By its very nature, the freight and logistics arena is mobile, so it may come as a surprise that often times, the technology truck drivers and back-office departments use to move goods from point A to point B is far from mobile-friendly.
The pandemic has forced many trucking operations businesses to examine the impact of these legacy processes and, in some cases, has forced firms to make swift adjustments to the way they operate as a result.
According to Vector Vice President Francis Adanza, trucking firms can no longer afford to ignore legacy ways of operation. Indeed, he told PYMNTS in a recent interview, paper and fax remain staples in a sector that continues to face challenges as a mobile industry with a high reliance on collaboration with other players in a single supply chain. While cloud technology adoption is on the rise, there are still key points of friction.
The billing process, for instance, is one of them.
“Traditionally, the way billing is done, the driver delivers their freight, and after proof of delivery or bill of lading is signed by the customer, therefore transferring responsibility of the freight, the truck driver should either have to go to a communal truck stop and fax that back, or compile all of their receipts and physically mail that back to the office,” explained Adanza. “Either scenario is cumbersome to the back office.”
This information must get to the back office in order for an organization to generate an invoice and bill a customer. Yet the continued use of fax machines and paper make this a sluggish operation that can create additional barriers to cash flowing into the accounts receivable (AR) department.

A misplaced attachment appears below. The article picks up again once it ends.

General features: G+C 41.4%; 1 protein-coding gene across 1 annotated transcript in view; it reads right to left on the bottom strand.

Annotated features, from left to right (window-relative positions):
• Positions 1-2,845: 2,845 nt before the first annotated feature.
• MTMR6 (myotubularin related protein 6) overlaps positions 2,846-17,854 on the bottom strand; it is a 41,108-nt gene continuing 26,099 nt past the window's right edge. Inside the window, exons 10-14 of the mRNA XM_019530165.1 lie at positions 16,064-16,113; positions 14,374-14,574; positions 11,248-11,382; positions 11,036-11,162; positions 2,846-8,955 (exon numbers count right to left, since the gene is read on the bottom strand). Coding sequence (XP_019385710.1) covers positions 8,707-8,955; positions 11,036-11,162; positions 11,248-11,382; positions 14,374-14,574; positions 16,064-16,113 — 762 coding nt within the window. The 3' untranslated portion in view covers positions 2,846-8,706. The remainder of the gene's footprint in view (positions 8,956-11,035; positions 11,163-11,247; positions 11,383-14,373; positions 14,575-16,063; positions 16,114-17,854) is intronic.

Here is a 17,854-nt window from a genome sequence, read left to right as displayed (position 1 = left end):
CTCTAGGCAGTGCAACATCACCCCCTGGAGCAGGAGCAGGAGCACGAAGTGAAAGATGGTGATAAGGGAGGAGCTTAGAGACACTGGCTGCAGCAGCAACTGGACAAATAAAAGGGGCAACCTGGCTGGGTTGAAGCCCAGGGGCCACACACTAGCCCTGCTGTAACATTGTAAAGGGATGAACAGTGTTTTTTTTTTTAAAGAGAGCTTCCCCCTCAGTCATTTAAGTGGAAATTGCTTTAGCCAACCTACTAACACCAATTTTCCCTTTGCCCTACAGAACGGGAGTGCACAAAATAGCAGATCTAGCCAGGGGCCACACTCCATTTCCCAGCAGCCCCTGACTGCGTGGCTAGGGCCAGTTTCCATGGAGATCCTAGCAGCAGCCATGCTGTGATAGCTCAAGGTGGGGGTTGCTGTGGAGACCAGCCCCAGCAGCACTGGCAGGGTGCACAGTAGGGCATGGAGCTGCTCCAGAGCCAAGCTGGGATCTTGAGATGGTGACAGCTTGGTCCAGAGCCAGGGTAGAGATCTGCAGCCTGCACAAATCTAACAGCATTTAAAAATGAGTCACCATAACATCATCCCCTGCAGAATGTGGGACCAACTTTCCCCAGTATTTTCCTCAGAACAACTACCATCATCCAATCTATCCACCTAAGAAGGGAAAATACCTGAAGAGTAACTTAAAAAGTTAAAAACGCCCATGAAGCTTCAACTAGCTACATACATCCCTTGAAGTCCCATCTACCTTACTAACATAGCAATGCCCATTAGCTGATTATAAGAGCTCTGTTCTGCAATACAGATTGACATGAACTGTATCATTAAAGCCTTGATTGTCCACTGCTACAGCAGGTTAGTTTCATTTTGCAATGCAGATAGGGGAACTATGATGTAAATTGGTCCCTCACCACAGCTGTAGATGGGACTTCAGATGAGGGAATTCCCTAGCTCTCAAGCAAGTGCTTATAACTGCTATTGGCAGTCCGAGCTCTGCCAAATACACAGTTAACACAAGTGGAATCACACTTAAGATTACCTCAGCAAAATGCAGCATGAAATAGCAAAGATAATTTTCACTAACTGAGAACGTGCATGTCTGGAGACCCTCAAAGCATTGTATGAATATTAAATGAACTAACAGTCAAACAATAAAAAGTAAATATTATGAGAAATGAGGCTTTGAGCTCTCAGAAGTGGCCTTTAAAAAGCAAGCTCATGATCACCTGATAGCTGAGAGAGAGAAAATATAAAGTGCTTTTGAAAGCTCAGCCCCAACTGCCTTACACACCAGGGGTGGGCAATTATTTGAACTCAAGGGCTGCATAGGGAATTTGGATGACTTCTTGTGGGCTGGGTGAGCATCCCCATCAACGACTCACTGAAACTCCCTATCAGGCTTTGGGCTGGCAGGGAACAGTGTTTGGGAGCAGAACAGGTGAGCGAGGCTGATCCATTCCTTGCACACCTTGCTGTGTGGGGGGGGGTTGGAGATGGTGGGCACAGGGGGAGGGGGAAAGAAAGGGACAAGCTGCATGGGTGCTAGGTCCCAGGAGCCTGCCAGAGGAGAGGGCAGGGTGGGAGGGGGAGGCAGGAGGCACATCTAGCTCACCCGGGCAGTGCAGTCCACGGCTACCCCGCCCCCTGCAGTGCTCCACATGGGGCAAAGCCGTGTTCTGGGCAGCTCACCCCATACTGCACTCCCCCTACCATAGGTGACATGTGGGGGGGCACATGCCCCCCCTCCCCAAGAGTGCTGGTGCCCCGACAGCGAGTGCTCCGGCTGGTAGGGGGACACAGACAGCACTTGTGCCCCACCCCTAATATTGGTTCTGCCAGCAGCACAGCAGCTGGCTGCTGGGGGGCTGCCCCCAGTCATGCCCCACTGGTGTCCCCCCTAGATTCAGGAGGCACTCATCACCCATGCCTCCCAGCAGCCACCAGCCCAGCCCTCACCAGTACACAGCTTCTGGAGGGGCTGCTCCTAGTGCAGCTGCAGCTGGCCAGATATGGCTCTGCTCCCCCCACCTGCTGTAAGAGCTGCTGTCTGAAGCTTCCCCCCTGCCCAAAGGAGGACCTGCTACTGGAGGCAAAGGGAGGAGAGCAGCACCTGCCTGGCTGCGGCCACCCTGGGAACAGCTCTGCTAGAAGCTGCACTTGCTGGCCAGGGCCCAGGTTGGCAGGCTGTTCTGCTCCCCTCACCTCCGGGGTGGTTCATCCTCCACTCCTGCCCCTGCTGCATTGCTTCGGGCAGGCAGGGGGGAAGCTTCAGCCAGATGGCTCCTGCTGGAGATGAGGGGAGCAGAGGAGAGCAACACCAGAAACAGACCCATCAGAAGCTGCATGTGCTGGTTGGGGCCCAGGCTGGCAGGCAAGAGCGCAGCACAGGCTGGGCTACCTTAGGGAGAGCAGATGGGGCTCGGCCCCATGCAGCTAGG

Mobile technologies that address friction points like these must not only be able to digitize operations for a driver on the road, but digitally connect that driver to the home base of the back office. This was among the goals in mind for a recent partnership Vector announced with Transportation Management System (TMS) provider McLeod Software. In their agreement, Vector is integrating its mobile capture technology into the TMS for McLeod’s existing clients to use.
According to Adanza, building mobile-friendly tools that can work with what trucking and other logistics companies already use — rather than forcing them to migrate off one tool and onto another — can ease the friction associated with digitization.
The Pandemic’s Impact
Taking a pause at a communal truck stop to fax documents to the office is far from efficient. But in a pandemic, with many of these stops closed, it’s impossible.
A similar point of friction has been amplified by the pandemic in the area of bills of lading (BOL), said Adanza. The BOL is proof of receipt of freight services, and it is another critical document to ensure the proper players pay and get paid. Yet these documents are often physical and require signatures, a process that similarly becomes difficult at the point of delivery when the shipper, carrier and receiver must all be involved. Social distancing mandates make this an even greater challenge.
Digitizing the BOL has been a recent focus for Vector, said Adanza, pointing to the company’s ongoing pilot of its mobile BOL solution.
“Digitizing that with so many moving parts was complicated, not just logistically, but legally as an eDocument,” he said. “If the carrier can’t pull into the shipper’s terminal and physically interact to abide by social distancing, how can they logistically and legally accept that freight and take it forward?”
Similar conundrums have arisen in the freight and logistics space as it works to manage incredible supply chain volatility and pressure for goods to continue moving. Like many firms, however, the challenge can be presented as an opportunity for trucking firms to digitize, connect drivers and back offices via mobile tools, and ultimately accelerate the flow of cash.
“The business benefits have been there all along,” added Adanza, “but the pandemic has highlighted some of these inefficiencies.”